LIVE THE LIFE OF A WILD WOLF! WolfQuest is a wildlife simulation game about wolf ecology. Playing as a two-year-old gray wolf in Yellowstone National Park, you'll learn how to live on your own, finding food, meeting other wolves, and searching for a mate. Ultimately, your goal is to find a home and raise your own family.
Recent Reviews:
Very Positive (14) - 85% of the 14 user reviews in the last 30 days are positive.
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Very Positive (781) - 87% of the 781 user reviews for this game are positive.
Release Date:
Nov 17, 2015

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August 16

The Story So Far (Devblog)

A year ago, we announced WolfQuest 3: Anniversary Edition, with great optimism that we’d release it by the end of that year. So where are we now? Well, here’s the story:

Interest in and support for WolfQuest 2.7 (the first paid version of the game)was much greater than we ever imagined, so by late 2016, we felt confident that this wasn’t a flash in the pan and decided to start work on an all-new map and episode, taking the story of the pack forward through summer and fall. Our science advisor Dr. Dan MacNulty recommended setting this new episode in the Tower Fall / Yellowstone River region, so we dubbed the new episode “Tower Fall” and dove into development. We already knew that a new episode would require a completely new codebase in order to develop the kinds of sophisticated animal behaviors and gameplay that players expect and deserve these days. So our Unity developer Tommi Horttana spent winter and spring on that, while we also started working on the new environments and animals that would populate the new episode.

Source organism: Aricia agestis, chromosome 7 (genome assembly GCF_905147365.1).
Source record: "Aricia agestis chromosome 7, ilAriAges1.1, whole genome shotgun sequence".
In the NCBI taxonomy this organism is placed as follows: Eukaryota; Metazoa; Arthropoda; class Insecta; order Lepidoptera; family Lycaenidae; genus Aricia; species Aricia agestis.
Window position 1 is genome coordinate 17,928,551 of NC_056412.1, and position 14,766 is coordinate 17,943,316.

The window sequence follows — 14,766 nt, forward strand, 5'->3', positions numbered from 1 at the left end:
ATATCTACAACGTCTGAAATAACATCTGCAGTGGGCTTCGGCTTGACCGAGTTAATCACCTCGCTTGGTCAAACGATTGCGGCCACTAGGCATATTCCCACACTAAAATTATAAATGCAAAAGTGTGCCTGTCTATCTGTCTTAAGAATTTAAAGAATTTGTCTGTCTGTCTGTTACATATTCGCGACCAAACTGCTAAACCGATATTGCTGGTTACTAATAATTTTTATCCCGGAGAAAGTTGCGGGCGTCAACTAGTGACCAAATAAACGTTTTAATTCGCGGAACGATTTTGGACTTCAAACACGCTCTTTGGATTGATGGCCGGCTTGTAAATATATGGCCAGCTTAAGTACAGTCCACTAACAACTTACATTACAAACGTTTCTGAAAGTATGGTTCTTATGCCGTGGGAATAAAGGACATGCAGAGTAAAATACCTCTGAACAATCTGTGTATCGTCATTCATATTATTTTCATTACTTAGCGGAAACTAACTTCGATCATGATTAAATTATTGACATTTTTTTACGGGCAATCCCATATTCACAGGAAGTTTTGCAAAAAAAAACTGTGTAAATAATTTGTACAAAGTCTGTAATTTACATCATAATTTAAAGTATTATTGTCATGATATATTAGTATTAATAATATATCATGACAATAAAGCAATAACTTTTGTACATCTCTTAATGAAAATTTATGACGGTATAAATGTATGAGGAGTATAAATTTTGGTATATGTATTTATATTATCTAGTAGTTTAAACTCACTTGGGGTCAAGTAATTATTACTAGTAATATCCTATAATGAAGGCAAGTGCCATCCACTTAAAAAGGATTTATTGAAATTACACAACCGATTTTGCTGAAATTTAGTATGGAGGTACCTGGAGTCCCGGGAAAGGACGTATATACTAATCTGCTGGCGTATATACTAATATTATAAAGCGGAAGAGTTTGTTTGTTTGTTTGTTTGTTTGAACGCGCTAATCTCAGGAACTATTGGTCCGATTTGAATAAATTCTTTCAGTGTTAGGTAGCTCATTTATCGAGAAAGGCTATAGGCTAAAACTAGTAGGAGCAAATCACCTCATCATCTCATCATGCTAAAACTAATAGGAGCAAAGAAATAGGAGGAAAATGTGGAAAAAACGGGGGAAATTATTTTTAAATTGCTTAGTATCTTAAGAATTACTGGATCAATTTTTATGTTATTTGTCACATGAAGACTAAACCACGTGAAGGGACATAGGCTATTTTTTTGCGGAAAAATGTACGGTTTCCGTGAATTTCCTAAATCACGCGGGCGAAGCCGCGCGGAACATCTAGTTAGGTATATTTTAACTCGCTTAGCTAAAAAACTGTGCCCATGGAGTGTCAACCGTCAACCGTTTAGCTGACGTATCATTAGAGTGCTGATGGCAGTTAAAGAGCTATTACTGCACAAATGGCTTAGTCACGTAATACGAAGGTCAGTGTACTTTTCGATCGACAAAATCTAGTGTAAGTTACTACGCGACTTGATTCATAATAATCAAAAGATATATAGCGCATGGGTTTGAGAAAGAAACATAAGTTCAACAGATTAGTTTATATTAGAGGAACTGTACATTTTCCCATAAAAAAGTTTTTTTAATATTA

But by summer of 2017, we couldn’t ignore the many problems with adding this all-new, vastly improved episode onto the existing game, with its decade-old code and game systems. So we decided to shift focus and remake the original game so we had a solid new foundation for the entire game and future episodes. When we hatched this plan that summer, we intended to keep the scope modest and simply remake the existing game features and systems with the new codebase. But of course, that meant devoting months of time and energy to recreating 2007-era game designs. Did we really want to do that — even if it would let us get this remake done and released fairly quickly?

As we reviewed each system in the game, we had ideas to redesign them in much bigger and better ways. More naturalistic scent systems! Animals that persist throughout each episode! Bigger herds of elk, with more realistic and exciting herding behaviors! More accurate and exciting hunting and attack mechanics! Cleverer competitors! Vastly bigger maps! More realistic vegetation! Dynamic day/night cycle! New music with an adaptive music system! Mates and pups with personalities! Better fur! Sophisticated genetics system! And what the heck, let’s add some more animals too!

Well, you don’t need to guess what happened then. Each new feature has taken longer than our everlastingly optimistic plans anticipated. Just as we learned ten years ago with the first version, in a 3D world it’s very easy to break the illusion of reality, and by cranking up the realism of our eco-simulation, we’re also cranking up how easy it is to break that illusion, and how much work it takes to maintain it.

So here we are a year after announcing the remake, chugging along with a full head of steam and all hands on deck. Earlier this year we brought three more Unity developers onboard to work solely on WolfQuest, and they’ve helped us make enormous progress. We’ve built all the main game systems and most of the secondary systems. Multiplayer should be in good shape next month. I couldn’t be more excited about what we’ve been able to produce. I don’t think there will be any game like it out there!

But alas, we still have an awful lot still to do, and we don’t see a way to complete the entire game and release it by the end of this year. Those of you who’ve been around since the early days can’t be blamed for thinking I’d have learned my lesson by now. And perhaps I should never share out loud my eternally optimistic release targets. So yes, we have revised our goal, once again.